- Bruce Johnstone comments on the real source of Saskatchewan's relative economic success over the past few years - and not surprisingly, it has nothing at all to do with the Sask Party government that's so desperate to take credit:
Doug Elliott, publisher of Sask Trends Monitor, the statistical monthly newsletter, noted last year that the province's real economic growth (accounting for inflation) averaged a tepid 1.1 per cent during the previous five years, including two years (2005 and 2009) of economic contractions.Which, in addition to calling into question the Sask Party's attempt to claim credit for any development, would seem like a rather compelling case to make sure that short-term price boosts turn into longer-term development through a Bright Futures Fund.
And Elliott observed that most of what was deemed to be an economic boom (such as the four-per-cent plus growth in 2008) was largely due to price increases for our resource commodities.
"There was no 'economic boom' in real GDP, the statistic used by most economists to measure economic activity. The growth in 2007 and 2008 was purely price-related," Elliott said in his October 2010 report.
(T)he very resources and commodities that drive our economy - oil and gas, potash and uranium, grains and oilseeds - tend to fluctuate in price. As a result, our economic growth is likely to be bumpy and unpredictable, rather than slow and steady, like larger, more diversified economies.
That's nothing to be ashamed of.
But let's not jump to conclusions about how we came to enjoy such impressive economic growth as we've seen in the past couple of years.
Neither should we be under any illusions about how permanent and predictable our economy has become either.
- Via Aaron Wherry, the Literary Review of Canada publishes Jack Layton's take on the place of idealism in politics:
The idealist current holds that human society has the potential to achieve liberty when people work together to form a society in which equality means more than negative liberty, the absolute and protected right to run races against each other to determine winners. Idealists imagine a positive liberty that enables us to build together toward common objectives that fulfill and even surpass our individual goals.- Meanwhile, Barrie McKenna questions the mindset that's limited the place of idealism for far too longer:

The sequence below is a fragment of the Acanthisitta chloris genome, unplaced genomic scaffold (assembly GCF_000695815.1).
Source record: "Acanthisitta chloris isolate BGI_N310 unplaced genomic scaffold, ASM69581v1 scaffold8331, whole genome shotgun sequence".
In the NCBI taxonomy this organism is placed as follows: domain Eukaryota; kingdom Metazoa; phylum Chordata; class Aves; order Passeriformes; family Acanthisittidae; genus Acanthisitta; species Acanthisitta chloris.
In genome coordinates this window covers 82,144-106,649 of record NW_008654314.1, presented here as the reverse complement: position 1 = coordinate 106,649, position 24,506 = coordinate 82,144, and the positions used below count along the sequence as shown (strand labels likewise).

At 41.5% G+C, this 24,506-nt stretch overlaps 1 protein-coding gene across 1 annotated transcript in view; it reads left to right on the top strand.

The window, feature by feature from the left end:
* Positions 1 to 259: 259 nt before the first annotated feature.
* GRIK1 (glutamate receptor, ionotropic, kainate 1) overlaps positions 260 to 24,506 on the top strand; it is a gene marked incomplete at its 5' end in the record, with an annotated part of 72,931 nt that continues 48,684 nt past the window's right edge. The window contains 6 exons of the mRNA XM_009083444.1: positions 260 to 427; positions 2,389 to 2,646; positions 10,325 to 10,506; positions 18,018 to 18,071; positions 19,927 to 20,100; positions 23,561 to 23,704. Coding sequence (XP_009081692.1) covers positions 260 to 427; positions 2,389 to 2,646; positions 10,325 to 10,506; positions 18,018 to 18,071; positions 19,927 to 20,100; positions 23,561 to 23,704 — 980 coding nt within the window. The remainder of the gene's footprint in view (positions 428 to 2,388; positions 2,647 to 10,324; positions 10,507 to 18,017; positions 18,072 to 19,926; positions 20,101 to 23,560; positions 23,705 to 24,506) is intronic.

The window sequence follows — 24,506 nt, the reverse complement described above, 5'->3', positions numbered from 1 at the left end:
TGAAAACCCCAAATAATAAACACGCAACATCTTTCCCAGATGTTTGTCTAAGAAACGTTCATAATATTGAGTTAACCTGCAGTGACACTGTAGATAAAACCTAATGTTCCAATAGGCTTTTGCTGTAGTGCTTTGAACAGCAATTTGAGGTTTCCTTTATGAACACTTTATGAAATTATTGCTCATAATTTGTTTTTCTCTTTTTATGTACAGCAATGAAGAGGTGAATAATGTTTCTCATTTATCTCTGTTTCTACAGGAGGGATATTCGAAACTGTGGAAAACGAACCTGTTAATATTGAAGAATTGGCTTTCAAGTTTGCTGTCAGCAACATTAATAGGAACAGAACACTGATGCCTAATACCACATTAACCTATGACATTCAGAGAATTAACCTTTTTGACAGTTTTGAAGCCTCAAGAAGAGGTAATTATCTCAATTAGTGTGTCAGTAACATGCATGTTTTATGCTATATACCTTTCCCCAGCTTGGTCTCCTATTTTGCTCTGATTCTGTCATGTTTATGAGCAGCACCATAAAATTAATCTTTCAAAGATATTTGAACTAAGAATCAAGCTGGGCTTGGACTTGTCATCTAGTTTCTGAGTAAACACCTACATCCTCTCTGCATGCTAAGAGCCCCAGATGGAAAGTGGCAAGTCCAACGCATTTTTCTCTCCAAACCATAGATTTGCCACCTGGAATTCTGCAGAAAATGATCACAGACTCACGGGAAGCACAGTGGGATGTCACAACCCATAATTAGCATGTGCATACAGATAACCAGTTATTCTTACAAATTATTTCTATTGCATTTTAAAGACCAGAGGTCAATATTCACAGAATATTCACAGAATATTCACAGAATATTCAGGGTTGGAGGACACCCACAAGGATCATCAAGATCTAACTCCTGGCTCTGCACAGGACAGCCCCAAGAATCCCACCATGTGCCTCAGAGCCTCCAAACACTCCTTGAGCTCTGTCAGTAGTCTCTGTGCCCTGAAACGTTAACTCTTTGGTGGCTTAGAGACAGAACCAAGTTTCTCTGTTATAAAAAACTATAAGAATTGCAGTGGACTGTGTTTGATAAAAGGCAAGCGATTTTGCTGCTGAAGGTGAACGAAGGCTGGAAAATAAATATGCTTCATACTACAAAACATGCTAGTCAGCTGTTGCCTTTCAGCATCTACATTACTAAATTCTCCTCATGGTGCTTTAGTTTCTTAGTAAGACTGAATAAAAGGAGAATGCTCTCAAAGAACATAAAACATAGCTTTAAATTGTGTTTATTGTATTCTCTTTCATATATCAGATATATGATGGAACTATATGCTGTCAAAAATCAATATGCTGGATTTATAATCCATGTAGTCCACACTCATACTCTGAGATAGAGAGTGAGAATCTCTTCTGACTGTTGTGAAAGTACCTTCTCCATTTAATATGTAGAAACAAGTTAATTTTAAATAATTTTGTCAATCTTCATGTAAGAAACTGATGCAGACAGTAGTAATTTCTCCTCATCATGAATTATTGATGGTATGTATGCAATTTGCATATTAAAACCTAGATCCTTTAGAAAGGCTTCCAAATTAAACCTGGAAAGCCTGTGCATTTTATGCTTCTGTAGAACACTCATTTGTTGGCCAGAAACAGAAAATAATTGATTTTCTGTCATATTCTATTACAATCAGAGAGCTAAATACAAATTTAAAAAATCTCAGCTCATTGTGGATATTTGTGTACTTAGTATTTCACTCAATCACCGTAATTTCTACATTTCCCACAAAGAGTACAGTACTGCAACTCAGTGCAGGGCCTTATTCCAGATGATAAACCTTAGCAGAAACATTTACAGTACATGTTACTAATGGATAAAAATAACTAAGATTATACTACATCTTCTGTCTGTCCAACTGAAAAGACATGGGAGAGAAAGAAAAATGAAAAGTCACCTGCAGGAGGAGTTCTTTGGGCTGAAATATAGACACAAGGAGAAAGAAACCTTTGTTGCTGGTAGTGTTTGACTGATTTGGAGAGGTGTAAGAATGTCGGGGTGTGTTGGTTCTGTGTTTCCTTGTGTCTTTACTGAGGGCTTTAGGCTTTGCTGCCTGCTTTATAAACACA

In Canada and in other “developed” democracies, we have seen positive understandings of social institutions pushed aside in recent decades. Suspicion has been cultivated of anything done by “government” …
Canadians have not been quite so quick to jump to these absolute positions, however … When asked what they value most about their country, many Canadians will cite the fundamentals of our public healthcare system, even as they underline certain shortcomings. A collective project, caring for one another irrespective of financial means or resources, is seen as a fundamental, a defining characteristic, a source of quiet pride and a good reason to stay at home. Canada’s healthcare system is, in many ways, an incarnation of the positive perspective on freedom—the power to work together, through our democratic institutions, to build the kind of community in which we want to live.
In response to the challenges we face, we need to work together to build a Canada in which government is the vehicle for our collective efforts to make the better world we all hope to leave to future generations. Canadian Idealists can help guide our thinking.
(T)hree decades of...supply-side policies have produced the same economic problems they were supposed to fix, including stagnant growth, high unemployment, deflationary pressures and piles of public sector debt, according to Mr. Curtis, a fellow at the Centre for International Governance Innovation in Waterloo, Ont., and Mr. Ciuriak, former deputy chief economist at the Department of Foreign Affairs and International Trade.- Finally, Michael Geist points out that consumers' interests are noticeably lacking in the CRTC's consultation report on Internet video services.
And now with the world awash in goods people can’t afford, the solution of choice in many countries is to spur even more production and to slash transfers to debt-burdened families.
There’s an inherent contradiction in the model. Those policies are causing household incomes to fall, making consumers less able to buy things, and driving inflation lower. The recent sharp plunge in the prices of oil, wheat, copper and other vital commodities suggests that’s exactly what’s happening.
Second-guessing supply-side economics is more than an academic exercise. Some of the prescriptions now on the table to get the world out of this mess may actually be hastening another recession.
Accepted beliefs can, and do, change. Today’s orthodoxy can become tomorrow’s heresy.
It’s certainly worth asking the right questions so we avoid repeating the same mistakes.